Despite recent improvement in unemployment statistics, the job market is still ridiculously tough.
I often hear candidate frustration over hiring managers’ extremely exacting criteria – criteria that seems impossible for any candidate to fulfill. It’s pointless to blame employers – there’s an over supply of labor, so why not be picky from their point of view?
Often the reason for this frustration can be simplified to one of three major reasons:
- “Me too resumes” – Your resume looks the same as hundreds of competitors, making it impossible for you to stand out
- One size fits all resumes – Your fit may not be clear from the face of the resume
- “Stretch positions” – The resume clearly demonstrates less than 90% of the criteria
Today’s article describes 3 strategies to help you stand out from the crowd.
Create A Resume That Differentiates You
Your resume is probably the tool you use most in your job search. But after you’ve written it once, how much time do put into the document yourself. If you’re like most job seekers, you don’t change your resume much after writing it. Most candidates use a static resume and customize with a cover letter – not a very effective tactic when your market expects customization.
A customized resume is the single most effective thing you can do to increase your chances in job search. Few candidates know how to effectively customize their resume to gain hiring manager attention – because few of us were ever taught. There are a few specific ways to customize your resume that will have the greatest impact on your job search effectiveness.
Here’s how to get the biggest resume bang for your buck:
- Lose The Cover Letters: In “Is your Cover Letter an Ineffective and Obsolete Tradition?” (http://recareered.com/blog/2009/12/02/is-your-cover-letter-an-ineffective-and-obsolete-tradition/), I discuss how 97% of hiring managers, HR reps and recruiters make their interview decision based on your resume, effectively ignoring your cover letter.
- Fishing vs Response Resume: Fishing resumes (when you don’t know the hiring company) and Response resumes (when you know who the hiring company is) are great frameworks for structuring your resume in a clear form, delivering information for each of your resume’s 4 audiences to easily find what they are looking for (see: http://recareered.com/blog/2009/09/30/differentiate-your-resume-with-a-winning-strategy-fishing-and-response-resumes/).
- Subject Matter Expertise: Many candidates consider themselves generalists, but in today’s hyper competitive job market, few hiring managers hire for generalist skill sets – because they don’t have to. Hiring managers today have the ability to micro target skill sets, and have a universe of thousands of competitors from which to choose – why would a hiring manager choose a generalist when they can find subject matter experts? As a candidate, your search is more effective if you communicate wheat you do better than anyone else, rather than concentrate all 50 things you can do (see: “Subject Matter Experts Rule!” at http://recareered.com/blog/2010/04/24/subject-matter-experts-rule-best-of-recareered/).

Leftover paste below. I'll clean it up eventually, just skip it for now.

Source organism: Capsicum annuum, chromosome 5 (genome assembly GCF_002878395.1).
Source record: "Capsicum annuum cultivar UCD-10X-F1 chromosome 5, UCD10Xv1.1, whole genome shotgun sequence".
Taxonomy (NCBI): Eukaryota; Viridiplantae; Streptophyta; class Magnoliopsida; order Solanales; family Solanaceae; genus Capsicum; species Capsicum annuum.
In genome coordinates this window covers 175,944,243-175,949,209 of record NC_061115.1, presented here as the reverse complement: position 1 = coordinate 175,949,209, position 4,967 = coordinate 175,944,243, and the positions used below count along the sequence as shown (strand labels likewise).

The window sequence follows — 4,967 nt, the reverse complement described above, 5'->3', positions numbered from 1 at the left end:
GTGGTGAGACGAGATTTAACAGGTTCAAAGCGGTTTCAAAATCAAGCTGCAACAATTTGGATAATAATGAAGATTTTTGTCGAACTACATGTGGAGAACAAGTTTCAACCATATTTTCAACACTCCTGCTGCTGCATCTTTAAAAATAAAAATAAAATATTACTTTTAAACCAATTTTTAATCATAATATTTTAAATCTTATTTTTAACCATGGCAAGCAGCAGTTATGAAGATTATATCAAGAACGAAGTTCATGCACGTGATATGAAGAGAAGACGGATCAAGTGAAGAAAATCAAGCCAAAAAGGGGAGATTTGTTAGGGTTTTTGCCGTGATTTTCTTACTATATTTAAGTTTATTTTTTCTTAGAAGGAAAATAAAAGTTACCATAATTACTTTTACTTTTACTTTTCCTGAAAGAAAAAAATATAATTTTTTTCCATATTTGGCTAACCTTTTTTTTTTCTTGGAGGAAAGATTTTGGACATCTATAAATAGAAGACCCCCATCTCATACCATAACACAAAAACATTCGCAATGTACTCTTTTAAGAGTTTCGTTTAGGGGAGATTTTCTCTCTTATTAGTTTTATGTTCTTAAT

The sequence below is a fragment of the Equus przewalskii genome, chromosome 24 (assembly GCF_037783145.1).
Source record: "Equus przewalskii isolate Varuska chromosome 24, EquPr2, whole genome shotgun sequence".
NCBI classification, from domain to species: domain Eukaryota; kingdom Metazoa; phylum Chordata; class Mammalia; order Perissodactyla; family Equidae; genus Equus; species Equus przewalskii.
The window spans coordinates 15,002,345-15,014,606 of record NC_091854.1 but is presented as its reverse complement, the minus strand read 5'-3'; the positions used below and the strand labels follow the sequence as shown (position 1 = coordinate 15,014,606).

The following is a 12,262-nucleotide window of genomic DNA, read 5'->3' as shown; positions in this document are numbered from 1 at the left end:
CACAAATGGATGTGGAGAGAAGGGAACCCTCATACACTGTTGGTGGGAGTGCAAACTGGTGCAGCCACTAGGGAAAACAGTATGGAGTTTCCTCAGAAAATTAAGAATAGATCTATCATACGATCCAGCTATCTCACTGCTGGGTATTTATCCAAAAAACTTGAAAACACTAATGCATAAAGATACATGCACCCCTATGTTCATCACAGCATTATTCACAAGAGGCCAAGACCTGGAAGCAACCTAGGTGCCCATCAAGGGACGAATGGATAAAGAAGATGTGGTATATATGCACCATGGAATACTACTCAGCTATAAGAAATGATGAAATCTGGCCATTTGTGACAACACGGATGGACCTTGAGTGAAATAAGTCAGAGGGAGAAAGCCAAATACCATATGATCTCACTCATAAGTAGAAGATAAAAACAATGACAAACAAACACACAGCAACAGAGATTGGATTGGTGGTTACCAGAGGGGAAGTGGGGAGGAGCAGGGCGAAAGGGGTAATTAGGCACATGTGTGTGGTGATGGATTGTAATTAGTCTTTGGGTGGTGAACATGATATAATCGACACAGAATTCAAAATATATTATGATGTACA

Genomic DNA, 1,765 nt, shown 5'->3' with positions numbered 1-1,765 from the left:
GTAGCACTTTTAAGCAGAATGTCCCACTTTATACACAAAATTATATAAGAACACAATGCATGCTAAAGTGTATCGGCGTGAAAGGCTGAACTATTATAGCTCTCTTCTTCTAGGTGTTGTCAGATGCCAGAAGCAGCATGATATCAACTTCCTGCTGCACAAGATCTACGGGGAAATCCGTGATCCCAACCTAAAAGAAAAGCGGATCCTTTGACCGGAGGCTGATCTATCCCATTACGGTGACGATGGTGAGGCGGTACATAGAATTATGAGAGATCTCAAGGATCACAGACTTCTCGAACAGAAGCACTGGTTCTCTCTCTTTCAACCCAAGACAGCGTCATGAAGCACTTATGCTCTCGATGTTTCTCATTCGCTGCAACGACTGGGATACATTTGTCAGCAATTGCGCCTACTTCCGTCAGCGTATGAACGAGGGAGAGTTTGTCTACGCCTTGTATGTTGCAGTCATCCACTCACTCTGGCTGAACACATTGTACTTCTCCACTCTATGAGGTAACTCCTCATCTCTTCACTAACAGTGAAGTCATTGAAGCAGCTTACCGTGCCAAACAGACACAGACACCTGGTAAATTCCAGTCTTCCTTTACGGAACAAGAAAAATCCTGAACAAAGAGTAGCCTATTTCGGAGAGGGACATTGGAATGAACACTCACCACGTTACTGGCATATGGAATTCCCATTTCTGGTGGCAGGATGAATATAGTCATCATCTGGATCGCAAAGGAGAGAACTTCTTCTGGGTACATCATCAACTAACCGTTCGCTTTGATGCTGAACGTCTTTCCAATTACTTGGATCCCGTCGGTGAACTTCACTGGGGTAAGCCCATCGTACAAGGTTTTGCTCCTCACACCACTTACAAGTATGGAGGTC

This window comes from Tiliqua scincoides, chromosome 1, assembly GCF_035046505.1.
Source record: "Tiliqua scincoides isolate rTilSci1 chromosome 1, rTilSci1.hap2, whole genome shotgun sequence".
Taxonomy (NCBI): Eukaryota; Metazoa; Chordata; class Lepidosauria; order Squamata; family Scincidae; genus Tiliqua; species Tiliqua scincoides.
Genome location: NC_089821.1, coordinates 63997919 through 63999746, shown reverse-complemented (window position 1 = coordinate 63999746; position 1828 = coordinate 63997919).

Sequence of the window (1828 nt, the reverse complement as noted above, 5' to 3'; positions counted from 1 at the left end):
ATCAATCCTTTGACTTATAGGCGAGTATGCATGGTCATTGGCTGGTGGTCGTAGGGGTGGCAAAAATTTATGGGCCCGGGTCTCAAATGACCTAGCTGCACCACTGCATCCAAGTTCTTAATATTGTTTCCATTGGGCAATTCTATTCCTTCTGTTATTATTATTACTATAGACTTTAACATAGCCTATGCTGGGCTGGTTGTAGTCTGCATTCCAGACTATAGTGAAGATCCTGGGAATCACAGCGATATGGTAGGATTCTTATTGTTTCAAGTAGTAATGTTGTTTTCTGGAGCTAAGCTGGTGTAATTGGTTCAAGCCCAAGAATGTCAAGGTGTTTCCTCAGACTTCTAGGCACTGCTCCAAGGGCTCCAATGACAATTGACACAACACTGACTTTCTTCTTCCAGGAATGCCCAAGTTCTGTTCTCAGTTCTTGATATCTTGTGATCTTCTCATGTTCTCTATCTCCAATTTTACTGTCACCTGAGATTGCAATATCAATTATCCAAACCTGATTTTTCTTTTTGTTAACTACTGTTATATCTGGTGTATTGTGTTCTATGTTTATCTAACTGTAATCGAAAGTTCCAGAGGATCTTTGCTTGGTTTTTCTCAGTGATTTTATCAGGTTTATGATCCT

- Clear Branding Very few candidates do an effective job of clearly branding themselves in a brief sentence. Branding yourself concisely gives your audience a crystal clear idea of who you are and what problems you can solve for them. Create a relevant branding statement for your specific audience and you have a high probability of “hooking” their attention, and getting a through read (see: “How A Personal Branding Statement Can Help Job Seekers” at http://recareered.com/blog/2010/01/26/how-a-personal-branding-statement-can-help-job-seekers/).
- Understand 3 things your next employer looks for: Can you solve my problems? How will you make money (or provide value if non-profit) for my company? Will you “fit”? See more details at “3 Things Your Next Employer Will Search For On Your Resume” at http://recareered.com/blog/2009/12/17/3-things-your-next-employer-will-search-for-on-your-resume/.
- Have better information than your competitors: Most candidates wait until interview preparation to do much research. Those who do some research before sending a resume, on average spend less than 1/2 hour researching the company. The more information, and more non-public information you can gain about a company before sending a resume, the more likely your resume and communications will address the important issues the company, department, and hiring manager face. This gives the heavily researched candidate such a big advantage, because they can create the perception of being “the perfect candidate” (see: “Guerrilla Job Search Tactics” at http://recareered.com/blog/2009/11/24/guerrilla-job-search-tactics/).